Lori and William Small

The top news story this past week has been the global spread of the coronavirus. From its origin in Wuhan, China, with an outbreak that started in December, the coronavirus has in just two months spread to 47 countries and every continent in the world except Antarctica. From its historic peak on Feb. 12, the U.S. stock market has, as a result, lost almost 14 percent of its value, the bulk of that decline in the past week, on concerns that the spread of the virus could have a significant impact on the global economy. The airline and travel industry have been hit the hardest with multiple canceled flights to and from Asia and the cancellation of conferences and events around the world over concerns that assemblies of large groups could help spread the virus faster. Most recently, a January conference of just 109 people in Singapore has been traced as the source of coronavirus outbreaks in Malaysia, South Korea, England and a small alpine ski resort in France.

The coronavirus is not a new disease. A previous outbreak of a coronavirus took place in China in 2003. However, in 2003 China wasn’t as big a part of the global economy as it is today. In the past two decades, much of the world’s manufacturing has moved to China. Today, as the manufacturing capital of the world, China is currently in lockdown mode to prevent the spread of the virus within China. As a result, many factories that produce the goods that supply the world are shut down or experiencing significant slowdowns. Companies in the U.S. from Apple to GM are warning of shortages of parts from China that could slow manufacturing in the U.S. Many companies around the world are now reporting that the coronavirus outbreak could impact their bottom lines for the foreseeable future. As a result, profit forecasts have been cut back, which is impacting global stock markets.

Against this backdrop, could the Aspen-Snowmass real estate market be impacted? Because Aspen-Snowmass is a popular international resort with a heavy reliance on tourism, it’s possible the local real estate market could be impacted in some manner, at least in the short term. That impact could be direct or indirect. A direct impact might be an outbreak of the virus in the Aspen-Snowmass area, brought on by someone exposed to the virus by traveling through parts of the world where the virus has already shown up. An indirect impact could result from uncertainty and tumult in the financial markets that could lead to a prolonged slowdown in the global economy, which could lead to a slowdown or recession in the U.S. economy and a reduction of buyer interest in resort real estate markets like Aspen-Snowmass.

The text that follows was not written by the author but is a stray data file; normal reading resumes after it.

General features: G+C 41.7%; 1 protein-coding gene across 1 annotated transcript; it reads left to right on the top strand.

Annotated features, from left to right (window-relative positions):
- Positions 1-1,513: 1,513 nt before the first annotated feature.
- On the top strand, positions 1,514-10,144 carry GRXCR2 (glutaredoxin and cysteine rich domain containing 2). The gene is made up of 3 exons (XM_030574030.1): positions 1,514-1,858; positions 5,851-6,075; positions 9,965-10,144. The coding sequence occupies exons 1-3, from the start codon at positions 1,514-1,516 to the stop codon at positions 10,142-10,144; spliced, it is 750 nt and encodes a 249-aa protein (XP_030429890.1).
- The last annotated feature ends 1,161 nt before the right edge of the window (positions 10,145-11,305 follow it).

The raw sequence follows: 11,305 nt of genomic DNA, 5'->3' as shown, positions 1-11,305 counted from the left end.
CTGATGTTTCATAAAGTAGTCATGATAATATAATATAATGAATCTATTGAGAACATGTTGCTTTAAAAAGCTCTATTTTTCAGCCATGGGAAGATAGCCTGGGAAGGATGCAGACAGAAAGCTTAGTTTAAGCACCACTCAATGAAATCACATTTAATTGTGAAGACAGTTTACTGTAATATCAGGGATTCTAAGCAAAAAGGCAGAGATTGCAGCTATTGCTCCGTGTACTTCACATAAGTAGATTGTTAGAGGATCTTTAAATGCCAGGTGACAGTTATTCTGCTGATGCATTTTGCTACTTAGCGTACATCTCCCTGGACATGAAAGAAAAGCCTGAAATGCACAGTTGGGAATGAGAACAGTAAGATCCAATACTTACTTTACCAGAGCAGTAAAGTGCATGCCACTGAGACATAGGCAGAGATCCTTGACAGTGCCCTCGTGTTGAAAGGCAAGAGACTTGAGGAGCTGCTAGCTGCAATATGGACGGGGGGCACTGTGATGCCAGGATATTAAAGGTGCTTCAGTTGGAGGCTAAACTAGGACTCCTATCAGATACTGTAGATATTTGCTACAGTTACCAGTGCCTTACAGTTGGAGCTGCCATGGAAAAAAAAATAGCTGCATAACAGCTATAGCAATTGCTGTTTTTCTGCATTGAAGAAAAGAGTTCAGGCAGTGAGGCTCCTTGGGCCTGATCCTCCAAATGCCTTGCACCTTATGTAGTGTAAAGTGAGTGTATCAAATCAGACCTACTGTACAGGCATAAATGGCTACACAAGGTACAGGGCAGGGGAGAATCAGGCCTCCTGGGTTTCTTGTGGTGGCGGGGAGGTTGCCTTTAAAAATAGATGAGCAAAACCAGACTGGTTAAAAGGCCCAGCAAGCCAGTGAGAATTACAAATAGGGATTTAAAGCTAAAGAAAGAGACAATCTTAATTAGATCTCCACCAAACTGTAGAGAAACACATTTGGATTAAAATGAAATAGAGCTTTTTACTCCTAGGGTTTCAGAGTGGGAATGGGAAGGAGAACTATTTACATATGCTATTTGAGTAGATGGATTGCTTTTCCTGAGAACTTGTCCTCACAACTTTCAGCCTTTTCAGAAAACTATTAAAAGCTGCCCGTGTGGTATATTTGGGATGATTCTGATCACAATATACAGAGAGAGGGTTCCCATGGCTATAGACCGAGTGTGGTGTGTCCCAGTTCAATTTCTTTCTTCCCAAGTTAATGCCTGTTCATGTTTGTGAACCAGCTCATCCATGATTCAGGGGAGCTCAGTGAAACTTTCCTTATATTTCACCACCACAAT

The probability of an actual outbreak of the coronavirus in Aspen is likely low due to the fact that only 8-10 percent of the visitors to the Aspen-Snowmass area are from foreign counties, and few if any of those visitors come from areas of Asia directly impacted by outbreaks of the virus. However, as a precaution, there is always the possibility that events planned for Aspen that would attract an international audience could be canceled or postponed, jolting the local economy. The most likely impact, if any, would be indirect from a possible extended decline in the stock market and economic slowdown. The Aspen-Snowmass real estate market tends to track closely the direction of the stock market. As the stock market goes up, the local real estate market tends to follow. The opposite has historically also been the case. Past pandemic virus scares, like the SARS outbreak in 2003 and the Ebola outbreak six years ago, resulted in a 6-13 percent stock market correction followed by a resumption of the upward stock market trend. It’s too early to tell whether the stock market will follow past virus outbreak patterns, or if this is an entirely new situation.

Regardless of how this coronavirus situation plays out, and even if the local market is impacted negatively in the near-term, the fundamentals for Aspen-Snowmass real estate still look good over the long run. A growing affluent class combined with low interest rates should continue to be positive influences on resort markets like Aspen-Snowmass. It’s also possible that somewhat isolated resort areas, such as Aspen-Snowmass with a high quality of life, may become even more attractive places to live compared to larger metropolitan areas that could be more susceptible to future virus outbreaks. If that is the case, the Aspen-Snowmass real estate market will continue to be attractive to buyers.

Lori Small is a luxury real estate broker associate with Coldwell Banker Mason Morse; William Small is the founder and CEO of Zenith Realty Advisors LLC, a commercial-investment real estate advisory and investment firm. Lori can be reached at and William can be reached at